Over 1.9 million people in the United States dealt with it in 2020. The flash of something coming toward you while driving down the road. Hearing the screech of your brakes, feeling the impact as something collides with your vehicle and then the sad realization that you just hit an animal.
When infrastructure, such as highways, are built through existing wildlife habitat, consequences exist for both animals and humans. The Insurance Institute for Highway Safety reports that from 2010-2019, 1,911 people died across the United States as a result of a motor vehicle accident involving an animal. And while no formal estimate exists for the number of wildlife killed as a result of vehicles, some put it as high as one million a day across the entire country.
Virginia takes action
The Commonwealth of Virginia has consistently been near the top of the list for animal-vehicle collisions for years, ranking number 12 in the country in 2020 for deer-related crashes (the most commonly-hit animal in the Commonwealth). The Virginia Conservation Network notes that deer-vehicle collisions in the state are the fourth costliest, averaging about $533 million per year.
In 2020, the Commonwealth decided that it was time to address this growing issue. The General Assembly passed legislation calling for the creation of a Wildlife Corridor Action Plan to identify areas throughout the state that would benefit from wildlife corridors. And in 2021, they went even further, building upon the 2020 legislation by directing several state agencies to incorporate the recommendations from the Wildlife Corridor Action Plan into their planning projects.
“Through this comprehensive policy measure, Virginia has an opportunity to ensure that game and non-game wildlife have a fighting chance to mitigate risks to their own lives as well as those of Virginians,” said Pat Calvert, senior policy and campaigns manager at the Virginia Conservation Network. “I call this a win-win situation.”
What is a wildlife corridor and why are they needed?
Wildlife corridors are crossings for wildlife over man-made infrastructure that re-connects a fragmented wildlife habitat. They can be green bridges, man-made overpasses, fish ladders, tunnels or culverts, to name a few examples. Wildlife corridors not only protect large mammals, but also amphibians, birds, plants and fish that migrate annually as part of their life cycle, or simply to survive.
Many animals on the move are actually searching for new, suitable habitat. In Virginia, a growing population has led to land being cleared for development and transportation, disrupting wildlife habitat and contributing to increases in air and water pollution. New roads and impervious surfaces mean more vehicles and stormwater runoff, bringing additional nutrient and sediment pollution into the region’s rivers and streams, making them uninhabitable to sensitive species. Climate change is also becoming a significant factor, as wildlife migrate to new areas simply to ensure their survival.
“As temperature and precipitation patterns shift as a result of climate change, wildlife is being driven to higher altitudes and higher latitudes to find adequate food, water and shelter”, said Zachary Sheldon, government relations associate with The Nature Conservancy. “Protecting wildlife corridors allows for the continued free movement of species to meet their future needs.”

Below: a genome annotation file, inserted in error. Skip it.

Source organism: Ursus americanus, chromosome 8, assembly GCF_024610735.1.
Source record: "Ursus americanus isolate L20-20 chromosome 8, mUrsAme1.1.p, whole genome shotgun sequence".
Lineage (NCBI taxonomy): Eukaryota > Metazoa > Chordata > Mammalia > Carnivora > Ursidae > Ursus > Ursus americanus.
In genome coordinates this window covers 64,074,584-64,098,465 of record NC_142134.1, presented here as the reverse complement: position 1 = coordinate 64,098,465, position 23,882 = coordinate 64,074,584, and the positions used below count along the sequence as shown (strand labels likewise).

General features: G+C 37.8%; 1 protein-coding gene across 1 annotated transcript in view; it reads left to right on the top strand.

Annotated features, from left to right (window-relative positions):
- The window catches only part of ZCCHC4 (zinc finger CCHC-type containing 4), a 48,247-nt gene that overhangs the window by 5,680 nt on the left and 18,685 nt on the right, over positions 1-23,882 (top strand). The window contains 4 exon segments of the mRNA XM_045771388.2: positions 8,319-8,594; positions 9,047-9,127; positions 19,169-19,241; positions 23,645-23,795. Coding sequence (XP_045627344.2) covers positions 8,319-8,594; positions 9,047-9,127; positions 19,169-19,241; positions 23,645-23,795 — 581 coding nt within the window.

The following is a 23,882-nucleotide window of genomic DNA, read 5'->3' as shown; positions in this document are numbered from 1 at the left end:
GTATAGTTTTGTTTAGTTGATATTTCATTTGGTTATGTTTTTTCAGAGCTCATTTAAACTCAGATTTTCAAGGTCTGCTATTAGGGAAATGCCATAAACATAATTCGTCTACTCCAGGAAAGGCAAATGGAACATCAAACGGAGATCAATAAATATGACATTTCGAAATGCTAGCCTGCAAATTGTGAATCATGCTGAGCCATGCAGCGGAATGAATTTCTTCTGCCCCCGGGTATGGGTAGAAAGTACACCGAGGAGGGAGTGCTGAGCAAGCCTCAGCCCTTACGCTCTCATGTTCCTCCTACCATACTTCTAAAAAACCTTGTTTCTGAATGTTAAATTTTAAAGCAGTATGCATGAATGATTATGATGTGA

Pilot shows benefits of wildlife corridors
Along Interstate 64, which traverses the Commonwealth of Virginia from Norfolk past Lexington, the Virginia Department of Transportation has installed one mile of eight-foot tall fencing along a bridge underpass, as well as a large box culvert to help guide animals into existing underpasses below the highway. Cameras were installed to monitor and collect findings from the pilot.
Along this section of Interstate 64, motor vehicles crashes caused by wildlife decreased by 92%. Deer-crossings alone increased 71% at the bridge underpass and 410% more at the box culvert. The migration of other animals increased 165% at the bridge underpass and 81% at the box culvert. At the study sites, the benefits from crash reduction exceeded the fencing costs in just under two years. Overall, the addition of a wildlife corridor resulted in an average savings of more than $2.3 million per site.
Wildlife corridors provide a variety of benefits to humans as well. They provide clean drinking water by conserving watershed areas, encourage healthier plant life and agriculture through increased pollination, reduce flooding impacts by providing additional erosion control, promote more plant growth and photosynthesis to assist with carbon sequestration, and even reduce the urban heat island effect.
With wildlife-vehicle collisions costing over $8 billion dollars annually, and one in five native species at risk across the United States, wildlife corridors are one of the most effective ways to prevent the loss of biodiversity while protecting public health and safety.
“This is the coolest bill ever,” said Virginia Senator Dave Marsden, who sponsored the legislation in both 2020 and 2021. “Where else can you protect wildlife habitat, reduce property damage from collisions with wildlife, save lives that are sometimes lost in these collisions, keep animals out of your backyard and your flower garden, and provide and opportunity for private groups to fund animal passage over interstates and any roadway that can make wildlife transit safer for all. I love this bill.”